A legal dispute over who should pay to guard and escort inmates while they're in a county District Court could end up costing the state millions of dollars, depending on how a judge decides the case.
Prince George's County, which has sued the state, argues that the county's responsibility ends once a prisoner is taken to the courthouse.
Managing inmates while there is part of providing security at District Court -- a state responsibility, the county maintains.
But the state contends that escorting prisoners and guarding holding cells is a custodial rather than a security function -- one the county is responsible for providing at its expense.
Ruling expected in 30 days
Charles County Circuit Judge Steven G. Chappelle, who heard arguments last week in Prince George's, is expected to issue a ruling within 30 days.
While the lawsuit deals only with Prince George's, state officials say that a ruling in the county's favor -- if upheld by higher courts -- could affect the 22 other counties, which pay sheriff's deputies or correctional officers to manage prisoners. The District Court in Baltimore would not be affected, officials said.
"If the practice were changed across the state, there would be additional costs," said Assistant Attorney General Lawrence P. Fletcher-Hill, who argued the state's case.
Fletcher-Hill said he had no firm estimate of what the costs might be, but he acknowledged it would run into millions of dollars each year. Prince George's spends slightly more than $1 million a year on such services, according to county officials.
David C. Bliden, executive director of the Maryland Association of Counties, said the lawsuit reflects "a general county frustration with having funding responsibilities for areas and functions which are truly state, and not county, functions."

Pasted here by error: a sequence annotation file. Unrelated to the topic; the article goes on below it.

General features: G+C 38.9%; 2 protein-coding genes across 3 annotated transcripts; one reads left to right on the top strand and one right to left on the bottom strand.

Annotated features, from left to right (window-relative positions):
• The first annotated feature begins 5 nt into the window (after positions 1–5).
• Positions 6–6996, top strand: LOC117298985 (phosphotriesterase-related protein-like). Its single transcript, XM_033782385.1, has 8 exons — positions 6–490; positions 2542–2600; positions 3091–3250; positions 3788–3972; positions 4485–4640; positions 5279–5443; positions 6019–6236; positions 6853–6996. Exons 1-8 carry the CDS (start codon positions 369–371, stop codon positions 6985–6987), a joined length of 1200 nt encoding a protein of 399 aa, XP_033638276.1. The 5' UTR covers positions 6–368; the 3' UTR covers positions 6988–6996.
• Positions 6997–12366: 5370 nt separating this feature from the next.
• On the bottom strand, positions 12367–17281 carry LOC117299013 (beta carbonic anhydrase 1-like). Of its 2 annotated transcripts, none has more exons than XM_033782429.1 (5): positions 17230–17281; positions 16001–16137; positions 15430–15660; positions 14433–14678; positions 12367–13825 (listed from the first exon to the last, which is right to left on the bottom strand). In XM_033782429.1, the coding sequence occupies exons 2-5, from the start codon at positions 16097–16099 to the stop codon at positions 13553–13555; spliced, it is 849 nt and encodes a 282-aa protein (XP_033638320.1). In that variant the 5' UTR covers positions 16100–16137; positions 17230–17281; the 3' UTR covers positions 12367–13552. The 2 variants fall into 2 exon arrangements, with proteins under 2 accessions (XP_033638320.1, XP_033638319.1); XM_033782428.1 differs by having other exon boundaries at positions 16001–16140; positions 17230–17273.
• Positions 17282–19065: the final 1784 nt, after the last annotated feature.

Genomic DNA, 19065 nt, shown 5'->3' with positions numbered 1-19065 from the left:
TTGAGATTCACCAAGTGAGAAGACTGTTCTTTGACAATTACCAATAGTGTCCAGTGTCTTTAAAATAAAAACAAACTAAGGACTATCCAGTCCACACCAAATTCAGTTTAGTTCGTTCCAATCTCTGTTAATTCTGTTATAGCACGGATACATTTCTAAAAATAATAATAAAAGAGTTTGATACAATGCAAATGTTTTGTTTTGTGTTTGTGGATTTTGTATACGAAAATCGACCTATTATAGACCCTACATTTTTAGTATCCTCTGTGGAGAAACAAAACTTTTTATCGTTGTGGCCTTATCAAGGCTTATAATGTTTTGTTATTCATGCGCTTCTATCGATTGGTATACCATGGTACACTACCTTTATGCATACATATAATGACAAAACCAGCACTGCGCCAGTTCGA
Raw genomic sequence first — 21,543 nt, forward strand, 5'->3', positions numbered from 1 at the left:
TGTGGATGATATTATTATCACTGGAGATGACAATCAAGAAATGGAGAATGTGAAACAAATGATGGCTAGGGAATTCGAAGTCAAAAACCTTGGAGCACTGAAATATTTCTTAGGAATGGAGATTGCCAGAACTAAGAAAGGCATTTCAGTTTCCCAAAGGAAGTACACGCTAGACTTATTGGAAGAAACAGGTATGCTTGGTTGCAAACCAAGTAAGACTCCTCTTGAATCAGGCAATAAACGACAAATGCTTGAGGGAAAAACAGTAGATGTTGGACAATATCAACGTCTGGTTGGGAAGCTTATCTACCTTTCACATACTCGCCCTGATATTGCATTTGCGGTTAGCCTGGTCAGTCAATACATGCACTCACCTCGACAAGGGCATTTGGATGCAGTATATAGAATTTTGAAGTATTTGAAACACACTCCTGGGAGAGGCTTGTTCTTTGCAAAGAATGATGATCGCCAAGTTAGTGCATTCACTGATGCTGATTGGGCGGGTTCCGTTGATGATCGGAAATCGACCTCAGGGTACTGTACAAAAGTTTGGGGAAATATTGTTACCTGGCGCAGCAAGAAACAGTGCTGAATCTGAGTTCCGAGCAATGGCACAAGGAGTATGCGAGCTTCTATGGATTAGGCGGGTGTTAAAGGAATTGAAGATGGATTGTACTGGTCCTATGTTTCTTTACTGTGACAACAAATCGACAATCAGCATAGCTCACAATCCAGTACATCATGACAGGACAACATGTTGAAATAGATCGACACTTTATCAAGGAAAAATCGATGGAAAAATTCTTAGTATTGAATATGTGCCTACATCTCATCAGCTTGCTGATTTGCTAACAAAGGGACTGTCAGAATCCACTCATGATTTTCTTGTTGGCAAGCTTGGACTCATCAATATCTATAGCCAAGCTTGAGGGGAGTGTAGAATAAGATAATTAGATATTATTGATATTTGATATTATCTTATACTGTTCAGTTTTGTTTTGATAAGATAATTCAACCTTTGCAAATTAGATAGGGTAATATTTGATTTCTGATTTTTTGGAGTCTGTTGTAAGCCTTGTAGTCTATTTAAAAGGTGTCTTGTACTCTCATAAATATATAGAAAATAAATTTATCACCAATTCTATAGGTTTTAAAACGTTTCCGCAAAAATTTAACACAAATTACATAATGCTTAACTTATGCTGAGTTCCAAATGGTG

Prince George's won part of what it sought from its lawsuit when Maryland's highest court ruled in June that state government -- not the county -- generally must pay to provide security at the county's District Court.
The Maryland Court of Appeals ruling on that issue affected only Prince George's because it was the only jurisdiction in which the Sheriff's Department provided security without state reimbursement.
Most other district courts use bailiffs -- retired law enforcement officers certified as special police officers -- to provide security in the courthouse, with the state paying the tab.
Prince George's wants Chappelle to order the state to reimburse the county for more than $50 million that it spent during the past 25 years to have the Sheriff's Department provide security services.
"Those are sums that the taxpayers of Prince George's County paid that rightly should have been borne by the state, and the state has a moral and legal obligation to reimburse them for those costs," said County Attorney Sean Wallace.
'Immune from past claims'
Fletcher-Hill said the state is "immune from past claims of this sort," and he is confident it will not be ordered to reimburse Prince George's for security expenses incurred in the past.
Chappelle plans to hold a hearing in January to decide what, if anything, the state should have to pay Prince George's for security expenses in past years, Fletcher-Hill said.
As a result of the Court of Appeals ruling, state funds are being used to hire 16 bailiffs to provide general security in courtrooms.
Until the remaining legal dispute is resolved, the Sheriff's Department has agreed to continue guarding prisoners in courthouse holding cells and to provide certain other services.
The lawsuit has a convoluted history.
It started three years ago when James V. Aluisi, then the sheriff of Prince George's, sued the county, alleging that County Executive Wayne K. Curry slashed too much from his budget. Curry countersued Aluisi, alleging waste and mismanagement.
The county also sued the state, arguing that it should pay for many of the security duties the Sheriff's Department was providing.
Pub Date: 10/06/99